Romania[edit]

As the end of the 1989 Romanian Revolution neared, First Secretary of the Communist Party Nicolae Ceaușescu and his wife Elena were condemned to death and shot dead by a firing squad after a Stalinist-style trial in a kangaroo court.[23]

Western Europe[edit]

Nazi Germany[edit]

Between 1933 and 1945, the Nazi government established a large number of Sondergerichte that were frequently used to prosecute those hostile to the regime, the People's Court was a kangaroo court established in 1934 to handle political crimes after several of the defendants at the Reichstag fire Trial were acquitted. Between 1933 and 1945, an estimated 12,000 Germans were killed on the orders of the "special courts" set up by the Nazi regime.[24]

See also[edit]

Notes[edit]

  1. ^ OED (2014): "show trial".
  2. ^ Busky, Donald F. (2002). Communism in History and Theory. Greenwood Publishing Group. p.11.
  3. ^ Show Trials in China: After Tiananmen Square, Mark Findlay, Journal of Law and Society, Vol. 16, No. 3 (Autumn, 1989), pp. 352-359. Published by Wiley-Blackwell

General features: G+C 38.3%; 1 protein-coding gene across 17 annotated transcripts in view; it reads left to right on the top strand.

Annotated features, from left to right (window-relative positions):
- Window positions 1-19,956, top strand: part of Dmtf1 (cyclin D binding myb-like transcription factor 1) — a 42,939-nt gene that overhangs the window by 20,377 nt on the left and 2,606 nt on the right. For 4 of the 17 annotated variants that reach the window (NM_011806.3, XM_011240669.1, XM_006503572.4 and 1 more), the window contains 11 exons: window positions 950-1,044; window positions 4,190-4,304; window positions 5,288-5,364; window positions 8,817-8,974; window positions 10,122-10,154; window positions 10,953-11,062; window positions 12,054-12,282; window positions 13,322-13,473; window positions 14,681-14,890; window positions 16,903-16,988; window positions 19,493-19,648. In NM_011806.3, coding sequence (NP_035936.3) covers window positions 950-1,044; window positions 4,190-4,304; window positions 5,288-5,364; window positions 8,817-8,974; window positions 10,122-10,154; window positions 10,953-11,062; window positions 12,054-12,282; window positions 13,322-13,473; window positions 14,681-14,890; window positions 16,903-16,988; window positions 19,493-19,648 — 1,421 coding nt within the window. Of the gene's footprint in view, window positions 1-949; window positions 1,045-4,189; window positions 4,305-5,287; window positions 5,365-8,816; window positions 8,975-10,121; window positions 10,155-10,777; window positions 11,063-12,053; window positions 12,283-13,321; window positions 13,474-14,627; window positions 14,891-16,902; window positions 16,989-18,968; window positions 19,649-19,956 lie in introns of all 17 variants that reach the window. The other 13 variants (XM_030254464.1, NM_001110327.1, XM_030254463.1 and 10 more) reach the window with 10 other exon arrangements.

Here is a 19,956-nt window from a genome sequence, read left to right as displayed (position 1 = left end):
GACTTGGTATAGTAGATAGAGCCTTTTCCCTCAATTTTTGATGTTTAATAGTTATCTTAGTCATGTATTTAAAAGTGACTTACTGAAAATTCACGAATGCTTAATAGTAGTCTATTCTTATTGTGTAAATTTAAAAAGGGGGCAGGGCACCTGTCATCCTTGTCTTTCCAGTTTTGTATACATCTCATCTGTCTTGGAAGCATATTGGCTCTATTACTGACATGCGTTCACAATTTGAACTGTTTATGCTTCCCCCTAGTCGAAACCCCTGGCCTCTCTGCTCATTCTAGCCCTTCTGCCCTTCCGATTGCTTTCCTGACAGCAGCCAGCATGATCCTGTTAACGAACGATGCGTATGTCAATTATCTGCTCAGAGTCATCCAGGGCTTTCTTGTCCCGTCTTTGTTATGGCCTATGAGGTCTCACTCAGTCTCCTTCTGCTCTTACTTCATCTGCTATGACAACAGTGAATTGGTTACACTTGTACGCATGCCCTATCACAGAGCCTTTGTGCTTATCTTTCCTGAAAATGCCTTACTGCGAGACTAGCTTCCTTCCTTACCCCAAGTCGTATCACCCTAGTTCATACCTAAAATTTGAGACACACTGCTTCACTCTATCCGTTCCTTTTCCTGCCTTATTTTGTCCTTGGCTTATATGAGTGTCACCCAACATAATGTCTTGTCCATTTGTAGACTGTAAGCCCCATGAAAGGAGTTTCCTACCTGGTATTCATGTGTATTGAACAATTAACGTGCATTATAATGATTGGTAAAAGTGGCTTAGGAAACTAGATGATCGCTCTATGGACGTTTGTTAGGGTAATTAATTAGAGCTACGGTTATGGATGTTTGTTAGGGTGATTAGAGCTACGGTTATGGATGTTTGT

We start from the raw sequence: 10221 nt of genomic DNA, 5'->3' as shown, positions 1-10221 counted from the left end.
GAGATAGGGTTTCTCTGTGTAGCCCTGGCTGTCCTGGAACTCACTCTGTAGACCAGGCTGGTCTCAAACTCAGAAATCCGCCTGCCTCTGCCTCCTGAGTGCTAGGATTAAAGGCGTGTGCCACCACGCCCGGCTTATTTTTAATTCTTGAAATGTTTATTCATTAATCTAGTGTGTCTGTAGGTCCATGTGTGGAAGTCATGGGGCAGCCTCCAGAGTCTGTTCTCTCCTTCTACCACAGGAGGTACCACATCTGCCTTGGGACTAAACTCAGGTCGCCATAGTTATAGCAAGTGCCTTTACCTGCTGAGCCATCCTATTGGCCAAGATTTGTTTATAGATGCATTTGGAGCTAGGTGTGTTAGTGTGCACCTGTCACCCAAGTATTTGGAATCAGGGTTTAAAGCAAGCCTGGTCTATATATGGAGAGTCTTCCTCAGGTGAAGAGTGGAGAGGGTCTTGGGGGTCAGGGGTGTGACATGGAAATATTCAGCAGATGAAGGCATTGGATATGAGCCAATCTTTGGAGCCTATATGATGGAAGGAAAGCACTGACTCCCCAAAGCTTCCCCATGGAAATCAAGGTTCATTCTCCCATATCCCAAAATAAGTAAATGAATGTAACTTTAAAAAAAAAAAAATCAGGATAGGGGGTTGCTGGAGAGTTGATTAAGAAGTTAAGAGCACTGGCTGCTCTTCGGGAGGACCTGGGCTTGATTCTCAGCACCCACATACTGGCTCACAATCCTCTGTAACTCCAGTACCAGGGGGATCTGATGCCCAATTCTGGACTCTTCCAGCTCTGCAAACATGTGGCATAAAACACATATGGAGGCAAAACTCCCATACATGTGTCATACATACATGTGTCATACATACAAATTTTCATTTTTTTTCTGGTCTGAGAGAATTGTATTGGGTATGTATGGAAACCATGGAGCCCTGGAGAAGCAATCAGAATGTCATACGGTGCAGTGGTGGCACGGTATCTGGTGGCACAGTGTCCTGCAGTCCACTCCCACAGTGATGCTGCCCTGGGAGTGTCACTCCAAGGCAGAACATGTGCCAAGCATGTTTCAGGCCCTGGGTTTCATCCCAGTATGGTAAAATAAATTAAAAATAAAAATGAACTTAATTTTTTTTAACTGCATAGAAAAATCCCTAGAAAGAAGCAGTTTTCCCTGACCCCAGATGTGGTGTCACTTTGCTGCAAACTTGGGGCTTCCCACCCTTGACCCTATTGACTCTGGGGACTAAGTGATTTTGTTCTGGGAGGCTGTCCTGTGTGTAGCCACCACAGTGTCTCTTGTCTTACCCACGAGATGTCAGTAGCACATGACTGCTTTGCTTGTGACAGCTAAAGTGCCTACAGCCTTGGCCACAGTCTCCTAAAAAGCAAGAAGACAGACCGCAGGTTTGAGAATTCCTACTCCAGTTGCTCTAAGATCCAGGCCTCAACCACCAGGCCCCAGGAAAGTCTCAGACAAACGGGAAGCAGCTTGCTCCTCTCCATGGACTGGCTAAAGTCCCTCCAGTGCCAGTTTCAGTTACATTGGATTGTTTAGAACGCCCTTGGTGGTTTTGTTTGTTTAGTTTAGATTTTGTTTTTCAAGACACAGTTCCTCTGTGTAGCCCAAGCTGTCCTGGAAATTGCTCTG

4. ^ "Chinese dissident Liu Xiaobo jailed for subversion". BBC News. 25 December 2009.
  5. ^ China’s Show Trial of the Century, Ma Jian, Project Syndicate, 2012-08-20
  6. ^ Cumming-Bruce, Nick (25 March 2014). "U.N. Expresses Alarm Over Egyptian Death Sentences". The New York Times. 
  7. ^ "Egypt: Shocking Death Sentences Follow Sham Trial – Human Rights Watch". hrw.org. 
  8. ^ "Egyptian court sentences nearly 530 to death". Washington Post. 24 March 2014. Archived from the original on 25 March 2014. 
  9. ^ A coronation flop: President Abdel Fattah al-Sisi fails to bring enough voters to the ballot box, economist.com.
  10. ^ "Egypt sentences to death 529 supporters of Mohamed Morsi". The Guardian. 24 March 2014.